Vietnam officials see lot of room for economic reform

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Officials and analysts see plenty of room for economic reform in Vietnam and call for speeding up the process to complete a transition to a market economy.

Minister of Planning and Investment Bui Quang Vinh told news website Saigon Times that only the most developed economies have little or no room for such reforms unlike Vietnam, which is at a "very low" point.

Though the country has for long hoped to attain market economy status, it has taken only a few small steps toward the goal, he said.

He called for fundamental reform of institutions managing the economy in 2014-15, which he hoped would let economic resources flow only to efficient businesses.

Foreign and domestic private firms complain about little policy support for them compared to the public sector, which typically gets help from the government when in financial trouble.

Debts owed by the state sector mounted to US$64.1 billion in 2012, nearly half the country's GDP.

Better institutions will encourage the private sector, especially the foreign sector that performs best in the economy, Vinh said.

The economy grew by 5.42 percent last year, an improvement from the 13-year low of 5.03 the previous year. However the growth was low compared to the average rate of 6.5 percent in 2007-11 and 7.8 percent in 2001-06.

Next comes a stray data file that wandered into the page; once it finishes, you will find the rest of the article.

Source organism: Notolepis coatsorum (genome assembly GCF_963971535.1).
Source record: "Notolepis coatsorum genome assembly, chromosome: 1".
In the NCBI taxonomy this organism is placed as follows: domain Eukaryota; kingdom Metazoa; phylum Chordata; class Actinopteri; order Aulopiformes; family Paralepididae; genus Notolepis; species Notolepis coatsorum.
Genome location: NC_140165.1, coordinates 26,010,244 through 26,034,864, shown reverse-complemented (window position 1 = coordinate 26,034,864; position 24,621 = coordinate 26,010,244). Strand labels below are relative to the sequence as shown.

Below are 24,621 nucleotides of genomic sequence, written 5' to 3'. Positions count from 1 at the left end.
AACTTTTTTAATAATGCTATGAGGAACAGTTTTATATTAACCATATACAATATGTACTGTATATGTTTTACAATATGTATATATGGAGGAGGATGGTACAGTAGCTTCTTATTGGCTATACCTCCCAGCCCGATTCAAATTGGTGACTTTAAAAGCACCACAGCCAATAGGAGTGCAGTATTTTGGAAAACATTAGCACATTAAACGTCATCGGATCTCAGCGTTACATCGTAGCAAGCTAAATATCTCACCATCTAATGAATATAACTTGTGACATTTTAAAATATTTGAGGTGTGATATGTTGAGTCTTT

No reforms mean more difficulties and no strong growth, Vinh warned.

Analysts concurred with him.

Tran Dinh Thien, head of the Institute of Economics, pointed out that energy and land prices, interest rates, exchange rates, and labor payments are still regulated to some extent by the government rather than decided by the market.

He said economic reforms cannot happen and the country would continue to "pay the price" until the government stops regulating them.

Competition would persuade state-run firms like the Electricity of Vietnam, which has a monopoly on power distribution, to focus on their operations rather than invest in non-core businesses, he said.

Government inspectors estimated its investment in other businesses at $5.7 billion, or 150 percent its chartered capital, as of 2011. The investments brought the firm nothing but losses.

Investment in non-core areas was partly responsible for the state sector's indifferent performance and huge debts.

Nguyen Dinh Cung, head of the Central Institute for Economic Management, called for changes to policies and the government's management, including simplification of paper work for businesses.

A study by his institute found that reducing the time taken to complete customs procedures by 15 days would add $27 billion to GDP annually. Normally it takes firms 21-22 days to complete the process.

He also suggested more government support for sectors performing well and an end to assistance for troubled state-run businesses.

Executives of state firms running up big debts or making losses should be sacked, he added.

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